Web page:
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This question already has an answer here:

How can a python script know the amount of system memory it's currently using? (assuming a unix-based OS)

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marked as duplicate by Ophion, Werner Kvalem Vesterås, toniedzwiedz, EdChum, Matthew Ferreira Sep 12 '13 at 19:46

This question has been asked before and already has an answer. If those answers do not fully address your question, please ask a new question.

If you want to know the total memory that the interpreter uses, on Linux, read /proc/self/statm.

If you want to find out how much memory your objects use, use Pympler.

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Similar question:

Python memory profiler

Looks like there are memory profilers for python.

PySizer seems popular. Heapy is another.

Google: "python memory profiler" for more.

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+1 - very similar. I think this question could be closed as a duplicate. – ire_and_curses Aug 6 '09 at 18:34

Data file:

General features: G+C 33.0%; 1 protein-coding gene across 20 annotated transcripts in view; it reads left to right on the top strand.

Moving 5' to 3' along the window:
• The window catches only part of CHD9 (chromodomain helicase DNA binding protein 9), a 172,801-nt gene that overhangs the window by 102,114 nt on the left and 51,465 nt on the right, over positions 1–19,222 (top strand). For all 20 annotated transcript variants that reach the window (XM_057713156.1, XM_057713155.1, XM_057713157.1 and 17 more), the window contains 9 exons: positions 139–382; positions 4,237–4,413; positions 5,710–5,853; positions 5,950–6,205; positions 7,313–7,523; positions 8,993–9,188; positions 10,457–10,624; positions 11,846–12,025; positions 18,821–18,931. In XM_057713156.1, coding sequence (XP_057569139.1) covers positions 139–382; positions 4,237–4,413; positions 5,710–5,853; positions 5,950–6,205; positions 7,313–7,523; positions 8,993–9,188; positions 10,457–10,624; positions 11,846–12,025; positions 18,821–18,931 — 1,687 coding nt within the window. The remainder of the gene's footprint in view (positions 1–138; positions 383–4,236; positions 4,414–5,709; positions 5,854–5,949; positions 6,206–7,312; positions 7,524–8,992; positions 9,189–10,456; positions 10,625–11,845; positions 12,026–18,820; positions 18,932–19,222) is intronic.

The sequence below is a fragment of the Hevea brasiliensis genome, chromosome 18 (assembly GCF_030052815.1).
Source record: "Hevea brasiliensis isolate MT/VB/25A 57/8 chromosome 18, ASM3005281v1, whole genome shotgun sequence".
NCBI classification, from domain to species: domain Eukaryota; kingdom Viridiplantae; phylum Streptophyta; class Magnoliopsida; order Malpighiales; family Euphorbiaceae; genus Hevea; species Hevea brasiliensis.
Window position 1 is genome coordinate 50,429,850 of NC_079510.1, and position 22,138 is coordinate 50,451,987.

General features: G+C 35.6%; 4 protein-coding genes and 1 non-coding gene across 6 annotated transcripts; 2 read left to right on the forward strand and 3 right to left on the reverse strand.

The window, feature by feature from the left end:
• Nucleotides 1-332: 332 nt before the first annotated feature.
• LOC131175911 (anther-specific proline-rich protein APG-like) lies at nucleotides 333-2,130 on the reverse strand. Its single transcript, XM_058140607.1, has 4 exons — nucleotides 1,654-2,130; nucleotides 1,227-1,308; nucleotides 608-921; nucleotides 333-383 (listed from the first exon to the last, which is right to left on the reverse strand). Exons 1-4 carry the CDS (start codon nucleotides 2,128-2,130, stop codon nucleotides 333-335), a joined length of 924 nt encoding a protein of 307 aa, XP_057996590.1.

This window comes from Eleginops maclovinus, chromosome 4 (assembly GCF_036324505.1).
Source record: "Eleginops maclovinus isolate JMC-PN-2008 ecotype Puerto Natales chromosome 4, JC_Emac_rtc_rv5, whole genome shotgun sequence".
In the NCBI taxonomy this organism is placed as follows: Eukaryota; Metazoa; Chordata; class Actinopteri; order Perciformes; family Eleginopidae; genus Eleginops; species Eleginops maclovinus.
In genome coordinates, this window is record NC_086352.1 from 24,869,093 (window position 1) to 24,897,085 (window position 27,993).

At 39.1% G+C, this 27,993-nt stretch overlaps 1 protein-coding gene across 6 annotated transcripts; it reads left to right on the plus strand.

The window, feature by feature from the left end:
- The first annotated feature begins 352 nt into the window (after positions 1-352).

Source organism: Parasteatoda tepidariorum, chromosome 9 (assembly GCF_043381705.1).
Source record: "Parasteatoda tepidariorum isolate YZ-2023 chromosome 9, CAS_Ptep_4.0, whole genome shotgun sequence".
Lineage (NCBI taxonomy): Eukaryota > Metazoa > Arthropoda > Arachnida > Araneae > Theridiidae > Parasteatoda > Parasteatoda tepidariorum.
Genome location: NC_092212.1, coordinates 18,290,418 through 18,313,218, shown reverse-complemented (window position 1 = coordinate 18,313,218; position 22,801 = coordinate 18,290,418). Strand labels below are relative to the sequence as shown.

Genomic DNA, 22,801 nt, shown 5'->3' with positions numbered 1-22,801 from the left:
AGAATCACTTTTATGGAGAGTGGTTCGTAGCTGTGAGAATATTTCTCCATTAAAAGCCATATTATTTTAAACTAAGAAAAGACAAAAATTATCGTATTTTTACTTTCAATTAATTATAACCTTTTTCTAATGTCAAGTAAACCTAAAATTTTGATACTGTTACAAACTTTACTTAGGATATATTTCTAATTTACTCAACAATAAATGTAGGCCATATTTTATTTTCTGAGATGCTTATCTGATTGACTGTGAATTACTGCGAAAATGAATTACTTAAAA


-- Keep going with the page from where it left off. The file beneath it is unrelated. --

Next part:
I've used once snippet I found on ActiveState and it seemed to work well. Actually it's using same method Martin v. Löwis suggested.

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I don't think there's a simple way to do this. As a practical matter, on a Unix OS I'd probably do something with os.getpid() and calling ps or reading entries in /proc.

Python 2.6 adds sys.getsizeof(), which you could use in concert with gc.get_objects() to walk the size of the working set of objects:

>>> print sum([sys.getsizeof(o) for o in gc.get_objects()])
561616

I don't think that'd be a good idea in practice.

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I haven't used it, but you might take a look at heapy (http://guppy-pe.sourceforge.net/#Heapy), which looks to be a memory profiler for python programs.

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